Small touches like the wooden food cabinet and the trays of canned drinks that were sometimes placed at the bottom reminded me of Chinese New Years at the ancestral home in Taiping. Small old read-with-me hardbacks were recycled into their menus. A larger chalkboard menu was hung on a wall. A fat wooden spoon was the handle to the front door.

Part of the interior of Fat Spoon Café, 06 May 2014 or, as they'd say, "yesterday"

Ah yes, the food. It was the first time I had ulam fried rice, and their Fat Hot Chocolate was rich, warm and creamy. And whether you're out of a traffic jam after work, or back from the airport, college, a boring meeting or the hospital, you'd want to come home to a bowl of their Spicy Beef Macaroni (soup).

But I haven't been back for a while. So I returned yesterday evening. Oh, quite a bit has changed. The chalkboard was replaced with a mirror, and the old menus were replaced with ones that looked more like menus. I guess some change was inevitable. But the food was still good.

New dish: ulam angel hair pasta and the pumpkin fritters (left) and the
durian crème brûlée; recipes for the fritters and dessert are in the book

Still, I was surprised to know that the Fat Spoon girls were coming up with a cookbook. Months in the making, it has blossomed into the visual feast that I knew it would be. Just about every facet of the book said "Fat Spoon".

The Fat Spoon Cookbook is a wonderful collection of recipes that offer a glimpse into the kitchen at Fat Spoon and the minds behind such creations as ulam fried rice, pumpkin fritters and cempedak spring rolls with vanilla ice cream.

It is a reflection of their personality and passion for good food, nurtured by a familial love of the good stuff and their adventures in food.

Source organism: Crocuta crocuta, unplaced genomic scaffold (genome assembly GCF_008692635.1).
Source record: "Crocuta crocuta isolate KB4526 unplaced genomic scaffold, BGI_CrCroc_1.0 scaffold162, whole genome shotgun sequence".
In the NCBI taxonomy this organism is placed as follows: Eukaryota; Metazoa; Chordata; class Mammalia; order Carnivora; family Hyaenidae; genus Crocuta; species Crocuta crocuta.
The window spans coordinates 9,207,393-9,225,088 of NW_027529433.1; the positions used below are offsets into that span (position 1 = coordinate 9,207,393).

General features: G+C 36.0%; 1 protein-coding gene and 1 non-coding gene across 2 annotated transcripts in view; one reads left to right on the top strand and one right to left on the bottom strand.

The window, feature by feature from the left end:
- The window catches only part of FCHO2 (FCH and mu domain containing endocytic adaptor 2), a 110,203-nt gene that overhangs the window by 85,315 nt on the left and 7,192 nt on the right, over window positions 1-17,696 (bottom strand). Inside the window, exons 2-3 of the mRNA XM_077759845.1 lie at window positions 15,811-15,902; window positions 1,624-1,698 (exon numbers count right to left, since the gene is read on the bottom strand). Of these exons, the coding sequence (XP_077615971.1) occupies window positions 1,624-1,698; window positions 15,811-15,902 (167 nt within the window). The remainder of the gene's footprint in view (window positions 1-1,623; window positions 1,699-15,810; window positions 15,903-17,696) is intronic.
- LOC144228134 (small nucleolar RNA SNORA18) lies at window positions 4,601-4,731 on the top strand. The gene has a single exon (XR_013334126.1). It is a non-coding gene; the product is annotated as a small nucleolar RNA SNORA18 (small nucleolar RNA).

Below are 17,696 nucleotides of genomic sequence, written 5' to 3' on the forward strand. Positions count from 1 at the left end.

Among the old-school recipes and favourites from their family’s kitchen, revitalised by a youthful zest for new flavours and cooking techniques, are some original creations that showcase the sisters’ inventiveness and flair for marrying old and new.

But don't just take my word for it.

"Their innovative creations never disappoint — they’re always so surprising and comforting," gushes Joyce Wong, aka KinkyBlueFairy, in the foreword. "I always feel the love that goes into their food, which is probably why I crave it when I travel overseas for long periods."

After taking you through the basics: making chicken stock, fried shallots/garlic, batter for frying, gula melaka syrup and the like, Michelle and Melissa take you through the making of things like avocado fritters with kaffir lime mayo, beef and basil popiah wraps, Asian salmon tartare with poppadom chips, teapot mushroom soup with rice and durian crème brûlée.

Cockle non-fans will be tempted to try out their cockle salad, and the duck and goji burger sounds like something that Fat Spoon would make. Fans will recognise at least two items in the book: the pumpkin fritters and the signature Fat Spoon noodles. The pictures, by photgrapher Audrey Lim, are gorgeous and manage to capture the essence of what Fat Spoon is and what can come out of it.

Though merely a small sampling of what their eatery has to offer, the book manages to convey a small slice of that rustic yet homey atmosphere from the sisters' childhood that would, they hope, encourage you to re-live yours by trying out the recipes within – and maybe come up with your own.